Every year, TVSquared analyzes the impact TV had on digital traffic for Super Bowl advertisers. While we’ve all been inundated with Super Bowl ad critiques, most are based on “gut feel” – they don’t tell you about the spots that actually performed best in the real world. TVSquared’s analysis is based on data and data alone to find the game-day ads that resulted in the most TV-driven response.
In Part 1 of our “Super Bowl TV Ad Winners” series, Meg discussed how humorous and unique spots dominated the night, and announced the category winners for Alcohol (Stella Artois), Auto (Mercedes Benz) and Film (Avengers: End Game). Today, let’s see the spots that won out for Personal Care, Food and Soft Drinks.
- Winner: Olay
- Runner Up: Colgate Total
New to the Super Bowl, Olay’s horror-themed “Killer Skin” spot, featuring Sarah Michelle Gellar, was the clear winner, seeing a 50% uplift above baseline traffic. Interestingly, Gellar spiked a whole five minutes before the spot aired due to the entire ad being leaked online in minutes before it went live.
Colgate Total also saw an uplift of 40% over baseline with its Luke Wilson “close talker” spot. In fact, interest for this ad was maintained throughout the game. My theory is that it has to do with people trying to pinpoint where exactly they knew Wilson from (but maybe that was only me!).
- Winner: Burger King
- Runner Up: Doritos
After a 13-year hiatus, Burger King ran a 45-second spot that featured world-famous artist, Andy Warhol, eating fast food. To some, it was awkward, uncomfortable and quiet, but it was also highly effective in driving online interest that lasted ~30 minutes.
In fact, throughout the rest of the game, Burger King’s baseline was lifted, never dropping back down to its original level.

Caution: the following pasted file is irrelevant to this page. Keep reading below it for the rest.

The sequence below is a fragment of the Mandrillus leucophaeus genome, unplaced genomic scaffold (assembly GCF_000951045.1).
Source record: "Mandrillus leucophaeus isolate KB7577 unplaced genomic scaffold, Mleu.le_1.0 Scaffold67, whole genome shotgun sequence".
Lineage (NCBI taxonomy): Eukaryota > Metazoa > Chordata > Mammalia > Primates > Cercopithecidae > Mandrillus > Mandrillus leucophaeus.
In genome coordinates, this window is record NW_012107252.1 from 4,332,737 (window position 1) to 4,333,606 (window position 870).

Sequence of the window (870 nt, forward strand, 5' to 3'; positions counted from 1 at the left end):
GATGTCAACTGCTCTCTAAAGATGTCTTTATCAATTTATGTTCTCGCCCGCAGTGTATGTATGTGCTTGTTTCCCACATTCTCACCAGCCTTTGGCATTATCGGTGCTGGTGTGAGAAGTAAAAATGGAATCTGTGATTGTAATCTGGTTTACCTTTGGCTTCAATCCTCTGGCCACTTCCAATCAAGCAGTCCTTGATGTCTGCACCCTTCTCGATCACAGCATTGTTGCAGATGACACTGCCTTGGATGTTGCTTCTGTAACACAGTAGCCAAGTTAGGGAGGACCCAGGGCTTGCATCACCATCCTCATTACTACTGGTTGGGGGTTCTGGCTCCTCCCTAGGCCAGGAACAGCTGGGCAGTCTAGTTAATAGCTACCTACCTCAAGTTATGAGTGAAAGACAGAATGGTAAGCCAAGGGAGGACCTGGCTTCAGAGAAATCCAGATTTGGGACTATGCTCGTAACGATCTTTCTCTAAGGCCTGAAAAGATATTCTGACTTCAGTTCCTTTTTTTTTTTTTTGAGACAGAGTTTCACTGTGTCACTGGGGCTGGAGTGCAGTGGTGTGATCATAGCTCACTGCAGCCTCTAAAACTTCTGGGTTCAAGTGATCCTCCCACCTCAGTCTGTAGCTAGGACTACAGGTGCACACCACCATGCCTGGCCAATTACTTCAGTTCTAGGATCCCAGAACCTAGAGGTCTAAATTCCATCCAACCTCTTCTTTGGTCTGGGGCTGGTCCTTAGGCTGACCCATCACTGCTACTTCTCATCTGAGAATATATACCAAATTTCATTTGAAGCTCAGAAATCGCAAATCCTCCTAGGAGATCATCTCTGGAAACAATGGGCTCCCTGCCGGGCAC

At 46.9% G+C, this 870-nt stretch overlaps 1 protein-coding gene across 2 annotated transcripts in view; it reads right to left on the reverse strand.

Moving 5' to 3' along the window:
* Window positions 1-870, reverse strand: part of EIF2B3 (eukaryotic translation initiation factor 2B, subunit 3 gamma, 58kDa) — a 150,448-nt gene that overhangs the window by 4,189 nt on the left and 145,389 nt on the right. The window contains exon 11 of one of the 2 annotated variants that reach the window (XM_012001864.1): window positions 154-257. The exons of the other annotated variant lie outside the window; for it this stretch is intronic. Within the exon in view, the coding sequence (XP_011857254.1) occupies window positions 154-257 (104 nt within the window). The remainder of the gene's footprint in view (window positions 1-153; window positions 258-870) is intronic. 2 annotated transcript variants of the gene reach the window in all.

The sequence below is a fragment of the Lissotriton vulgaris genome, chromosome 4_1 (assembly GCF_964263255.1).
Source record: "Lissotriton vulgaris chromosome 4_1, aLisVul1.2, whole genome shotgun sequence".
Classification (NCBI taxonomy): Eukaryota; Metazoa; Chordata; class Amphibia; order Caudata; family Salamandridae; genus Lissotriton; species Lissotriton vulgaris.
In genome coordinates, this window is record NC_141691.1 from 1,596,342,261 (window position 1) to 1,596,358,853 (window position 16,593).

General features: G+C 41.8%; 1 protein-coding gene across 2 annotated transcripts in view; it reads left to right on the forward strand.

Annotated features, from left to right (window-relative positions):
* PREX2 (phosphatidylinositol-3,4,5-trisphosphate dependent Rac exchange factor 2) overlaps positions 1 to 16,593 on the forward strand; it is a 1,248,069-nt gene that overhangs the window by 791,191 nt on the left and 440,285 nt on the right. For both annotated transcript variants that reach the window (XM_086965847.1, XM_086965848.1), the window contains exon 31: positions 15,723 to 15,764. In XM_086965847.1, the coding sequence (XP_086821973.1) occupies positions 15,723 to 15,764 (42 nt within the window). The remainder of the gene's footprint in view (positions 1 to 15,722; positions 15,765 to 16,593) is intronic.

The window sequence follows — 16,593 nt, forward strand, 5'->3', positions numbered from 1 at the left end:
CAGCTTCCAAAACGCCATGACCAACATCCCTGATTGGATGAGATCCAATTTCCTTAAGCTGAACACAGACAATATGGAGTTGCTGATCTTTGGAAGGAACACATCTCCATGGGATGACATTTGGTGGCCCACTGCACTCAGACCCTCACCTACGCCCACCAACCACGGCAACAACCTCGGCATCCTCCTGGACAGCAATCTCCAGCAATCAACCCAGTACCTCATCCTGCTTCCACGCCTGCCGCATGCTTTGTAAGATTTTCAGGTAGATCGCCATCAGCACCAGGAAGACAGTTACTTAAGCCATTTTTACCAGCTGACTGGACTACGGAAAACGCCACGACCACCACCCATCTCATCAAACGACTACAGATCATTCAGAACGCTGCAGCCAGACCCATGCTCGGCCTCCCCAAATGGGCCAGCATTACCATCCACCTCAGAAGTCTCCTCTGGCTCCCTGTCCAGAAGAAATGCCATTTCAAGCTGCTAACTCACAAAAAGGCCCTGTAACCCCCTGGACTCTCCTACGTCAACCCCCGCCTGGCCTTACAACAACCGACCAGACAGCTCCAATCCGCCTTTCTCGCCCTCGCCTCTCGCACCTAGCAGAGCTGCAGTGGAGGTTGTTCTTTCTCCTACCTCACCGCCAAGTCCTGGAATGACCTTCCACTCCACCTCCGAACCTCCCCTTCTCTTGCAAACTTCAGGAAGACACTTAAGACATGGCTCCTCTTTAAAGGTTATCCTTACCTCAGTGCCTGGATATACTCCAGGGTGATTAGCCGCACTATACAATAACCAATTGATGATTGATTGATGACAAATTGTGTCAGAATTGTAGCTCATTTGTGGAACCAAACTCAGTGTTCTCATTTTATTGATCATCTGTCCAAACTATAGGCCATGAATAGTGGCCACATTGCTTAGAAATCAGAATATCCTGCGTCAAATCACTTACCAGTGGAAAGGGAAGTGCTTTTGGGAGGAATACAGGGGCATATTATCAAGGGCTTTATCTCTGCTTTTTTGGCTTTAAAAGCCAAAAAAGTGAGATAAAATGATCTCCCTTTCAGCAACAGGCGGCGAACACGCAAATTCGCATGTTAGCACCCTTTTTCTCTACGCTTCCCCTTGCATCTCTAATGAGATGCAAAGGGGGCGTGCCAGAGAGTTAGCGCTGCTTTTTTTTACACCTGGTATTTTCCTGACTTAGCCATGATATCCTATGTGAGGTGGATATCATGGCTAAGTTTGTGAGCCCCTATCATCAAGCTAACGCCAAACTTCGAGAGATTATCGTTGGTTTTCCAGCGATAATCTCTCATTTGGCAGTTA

Doritos was the runner up, with its ad featuring Chance the Rapper and the Backstreet Boys. While the spot gave it a considerable spike and continued interest, Doritos’ baseline dropped back to its original level before the game ended.
- Winner: Coca-Cola
- Runner Up: Pepsi
This was a close-call, but Coca-Cola beat out Pepsi in the latest battle of the Soda Wars by dominating TV-driven interest throughout the game. The two spots were considerably different, with Coca-Cola running a Warhol-inspired (there he is again!) animated ad that focused on diversity.
Pepsi, on the other hand, went with a celebrity-packed spot, featuring Cardi B, Lil’ Jon and Steve Carell, that tried to nix the perception as the “second-best” option. Mentioning competitors within a spot is risky. In the case of Pepsi (and even Bud Light’s “corn syrup” spot), the result seemed to be counterproductive, driving attention to Coca-Cola as well.
Join us tomorrow to find out which spot performed best across all categories – the one Super Bowl ad to rule them all! We’ll also see who, among the dozens of athletes, entertainers and celebrity spokespeople, created the most TV-driven online buzz on game day.